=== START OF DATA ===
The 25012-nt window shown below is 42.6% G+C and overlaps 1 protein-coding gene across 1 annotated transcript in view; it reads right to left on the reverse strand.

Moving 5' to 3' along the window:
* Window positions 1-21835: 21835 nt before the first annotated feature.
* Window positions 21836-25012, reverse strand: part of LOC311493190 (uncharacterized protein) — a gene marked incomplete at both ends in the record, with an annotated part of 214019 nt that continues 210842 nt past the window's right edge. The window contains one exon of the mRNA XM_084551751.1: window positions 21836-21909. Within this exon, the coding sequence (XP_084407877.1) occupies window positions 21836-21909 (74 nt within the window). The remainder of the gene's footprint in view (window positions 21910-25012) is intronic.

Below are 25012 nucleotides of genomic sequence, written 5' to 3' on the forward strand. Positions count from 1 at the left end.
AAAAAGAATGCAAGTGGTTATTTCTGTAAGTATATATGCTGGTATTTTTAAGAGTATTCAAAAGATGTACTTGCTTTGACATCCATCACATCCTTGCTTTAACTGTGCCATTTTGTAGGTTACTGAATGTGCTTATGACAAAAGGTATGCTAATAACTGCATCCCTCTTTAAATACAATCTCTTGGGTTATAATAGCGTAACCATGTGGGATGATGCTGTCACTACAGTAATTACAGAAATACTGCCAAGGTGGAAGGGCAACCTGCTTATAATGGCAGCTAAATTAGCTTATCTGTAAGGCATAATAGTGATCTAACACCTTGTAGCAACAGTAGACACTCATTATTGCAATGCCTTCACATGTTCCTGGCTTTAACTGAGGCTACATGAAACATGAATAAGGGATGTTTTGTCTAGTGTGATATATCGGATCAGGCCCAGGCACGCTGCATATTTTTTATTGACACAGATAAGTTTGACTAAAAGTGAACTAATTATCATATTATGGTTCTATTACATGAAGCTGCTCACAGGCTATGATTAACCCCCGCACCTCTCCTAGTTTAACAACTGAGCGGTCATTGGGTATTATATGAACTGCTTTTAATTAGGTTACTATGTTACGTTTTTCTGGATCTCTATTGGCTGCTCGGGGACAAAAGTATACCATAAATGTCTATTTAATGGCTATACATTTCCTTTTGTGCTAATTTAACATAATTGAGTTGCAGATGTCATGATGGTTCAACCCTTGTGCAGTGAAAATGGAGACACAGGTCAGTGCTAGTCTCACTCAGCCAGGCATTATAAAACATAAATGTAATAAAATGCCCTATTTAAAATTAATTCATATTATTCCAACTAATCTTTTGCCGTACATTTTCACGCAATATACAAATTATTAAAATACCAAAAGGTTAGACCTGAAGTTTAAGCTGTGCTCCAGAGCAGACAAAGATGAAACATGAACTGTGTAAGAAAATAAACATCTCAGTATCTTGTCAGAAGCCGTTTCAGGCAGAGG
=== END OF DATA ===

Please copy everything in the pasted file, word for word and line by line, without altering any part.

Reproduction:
The 25012-nt window shown below is 42.6% G+C and overlaps 1 protein-coding gene across 1 annotated transcript in view; it reads right to left on the reverse strand.

Moving 5' to 3' along the window:
* Window positions 1-21835: 21835 nt before the first annotated feature.
* Window positions 21836-25012, reverse strand: part of LOC311493190 (uncharacterized protein) — a gene marked incomplete at both ends in the record, with an annotated part of 214019 nt that continues 210842 nt past the window's right edge. The window contains one exon of the mRNA XM_084551751.1: window positions 21836-21909. Within this exon, the coding sequence (XP_084407877.1) occupies window positions 21836-21909 (74 nt within the window). The remainder of the gene's footprint in view (window positions 21910-25012) is intronic.

Below are 25012 nucleotides of genomic sequence, written 5' to 3' on the forward strand. Positions count from 1 at the left end.
AAAAAGAATGCAAGTGGTTATTTCTGTAAGTATATATGCTGGTATTTTTAAGAGTATTCAAAAGATGTACTTGCTTTGACATCCATCACATCCTTGCTTTAACTGTGCCATTTTGTAGGTTACTGAATGTGCTTATGACAAAAGGTATGCTAATAACTGCATCCCTCTTTAAATACAATCTCTTGGGTTATAATAGCGTAACCATGTGGGATGATGCTGTCACTACAGTAATTACAGAAATACTGCCAAGGTGGAAGGGCAACCTGCTTATAATGGCAGCTAAATTAGCTTATCTGTAAGGCATAATAGTGATCTAACACCTTGTAGCAACAGTAGACACTCATTATTGCAATGCCTTCACATGTTCCTGGCTTTAACTGAGGCTACATGAAACATGAATAAGGGATGTTTTGTCTAGTGTGATATATCGGATCAGGCCCAGGCACGCTGCATATTTTTTATTGACACAGATAAGTTTGACTAAAAGTGAACTAATTATCATATTATGGTTCTATTACATGAAGCTGCTCACAGGCTATGATTAACCCCCGCACCTCTCCTAGTTTAACAACTGAGCGGTCATTGGGTATTATATGAACTGCTTTTAATTAGGTTACTATGTTACGTTTTTCTGGATCTCTATTGGCTGCTCGGGGACAAAAGTATACCATAAATGTCTATTTAATGGCTATACATTTCCTTTTGTGCTAATTTAACATAATTGAGTTGCAGATGTCATGATGGTTCAACCCTTGTGCAGTGAAAATGGAGACACAGGTCAGTGCTAGTCTCACTCAGCCAGGCATTATAAAACATAAATGTAATAAAATGCCCTATTTAAAATTAATTCATATTATTCCAACTAATCTTTTGCCGTACATTTTCACGCAATATACAAATTATTAAAATACCAAAAGGTTAGACCTGAAGTTTAAGCTGTGCTCCAGAGCAGACAAAGATGAAACATGAACTGTGTAAGAAAATAAACATCTCAGTATCTTGTCAGAAGCCGTTTCAGGCAGAGG